When we get catalogs that we didn’t ask for, I always call and tell them to remove our name from their mailing lists, and to not share our information with their marketing partners. It irritates them for sure because it’s extra effort that takes a representative’s time and means that the rep is not taking an order selling something someone doesn’t need, making money for the offshore company.

Companies all sell their mailing lists. This includes all types from mail order businesses to funeral homes. Yes, some funeral homes sell their client lists. It’s all about revenue streams.

I don’t use Google. Not at all. When I do an internet search, I use a search engine called Duck Duck Go. They don’t track you or sell your search patterns. I also have my browser set to tell websites I don’t want to be tracked and also I only use a private window. It’s not foolproof, but it’s the best I can do. Did you know that when you log into a site like facebook, or ebay with your Google account or facebook ID, (any site that allows it actually )  Google or facebook knows everything you do on that site. Even what you buy or bid on!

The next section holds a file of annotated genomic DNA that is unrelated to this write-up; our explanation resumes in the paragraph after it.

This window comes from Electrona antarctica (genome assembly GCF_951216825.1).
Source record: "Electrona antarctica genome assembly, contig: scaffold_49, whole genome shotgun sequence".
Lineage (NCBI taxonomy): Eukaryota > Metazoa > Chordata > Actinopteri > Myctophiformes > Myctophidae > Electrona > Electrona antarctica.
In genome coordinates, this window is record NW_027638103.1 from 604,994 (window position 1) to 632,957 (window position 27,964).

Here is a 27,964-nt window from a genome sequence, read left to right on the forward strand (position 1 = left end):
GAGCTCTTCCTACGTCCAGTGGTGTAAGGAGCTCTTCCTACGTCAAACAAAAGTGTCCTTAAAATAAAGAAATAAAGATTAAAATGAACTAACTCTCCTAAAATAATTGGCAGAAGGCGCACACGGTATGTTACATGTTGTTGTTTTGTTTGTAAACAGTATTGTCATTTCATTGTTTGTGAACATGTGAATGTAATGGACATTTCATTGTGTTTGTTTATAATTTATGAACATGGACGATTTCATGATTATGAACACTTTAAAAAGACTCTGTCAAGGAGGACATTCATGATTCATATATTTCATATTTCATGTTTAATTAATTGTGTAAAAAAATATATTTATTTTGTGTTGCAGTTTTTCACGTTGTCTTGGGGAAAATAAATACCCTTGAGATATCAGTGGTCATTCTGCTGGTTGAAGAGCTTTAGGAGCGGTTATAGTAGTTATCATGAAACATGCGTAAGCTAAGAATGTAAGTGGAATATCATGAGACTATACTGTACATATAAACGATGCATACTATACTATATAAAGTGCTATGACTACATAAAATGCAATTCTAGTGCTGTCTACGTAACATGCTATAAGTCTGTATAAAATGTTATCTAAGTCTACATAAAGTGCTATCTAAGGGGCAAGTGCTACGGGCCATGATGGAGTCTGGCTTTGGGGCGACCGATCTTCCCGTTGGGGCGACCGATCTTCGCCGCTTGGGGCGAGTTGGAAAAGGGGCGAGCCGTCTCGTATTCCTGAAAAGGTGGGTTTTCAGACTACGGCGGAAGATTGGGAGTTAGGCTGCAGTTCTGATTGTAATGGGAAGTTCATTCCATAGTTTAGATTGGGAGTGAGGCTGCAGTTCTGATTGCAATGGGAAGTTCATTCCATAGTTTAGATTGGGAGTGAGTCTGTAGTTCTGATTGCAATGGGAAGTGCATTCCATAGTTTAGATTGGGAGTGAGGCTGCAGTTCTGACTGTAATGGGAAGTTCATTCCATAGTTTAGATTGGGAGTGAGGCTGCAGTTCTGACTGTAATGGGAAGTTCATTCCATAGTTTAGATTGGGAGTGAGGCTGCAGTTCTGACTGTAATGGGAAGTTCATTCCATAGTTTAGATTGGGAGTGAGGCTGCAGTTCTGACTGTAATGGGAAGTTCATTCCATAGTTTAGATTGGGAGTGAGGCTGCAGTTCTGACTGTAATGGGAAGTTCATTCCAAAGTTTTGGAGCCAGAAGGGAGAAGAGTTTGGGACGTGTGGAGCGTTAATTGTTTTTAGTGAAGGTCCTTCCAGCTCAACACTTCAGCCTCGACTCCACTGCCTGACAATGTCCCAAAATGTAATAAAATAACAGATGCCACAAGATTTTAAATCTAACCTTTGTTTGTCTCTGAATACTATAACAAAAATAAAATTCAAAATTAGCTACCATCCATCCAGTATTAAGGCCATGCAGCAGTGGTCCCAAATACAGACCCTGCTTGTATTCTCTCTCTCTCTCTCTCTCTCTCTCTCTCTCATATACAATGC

When I want to browse the internet, I often use a browser called Tor. It takes your IP address and bounces you across the globe using multiple servers run by volunteers. After several bounces, even though you may be in Florida, it could look like you are logging in from Germany or the Netherlands. I just feel that what I do online, (even though innocuous) should be private and no one needs to know.

Another tidbit about your cell phone is it’s always listening. Talk about parrots and you will get adds for parrot food and photos of parrots on facebook. It takes all these comments it hears, and all the other data it collects about what apps you use, what websites you visit, what calls you make, and texts you send, plus your locations and creates a profile of you that the phone provider then sells to other companies and to major advertising research houses. It’s really quite frightening how much other people can know about you.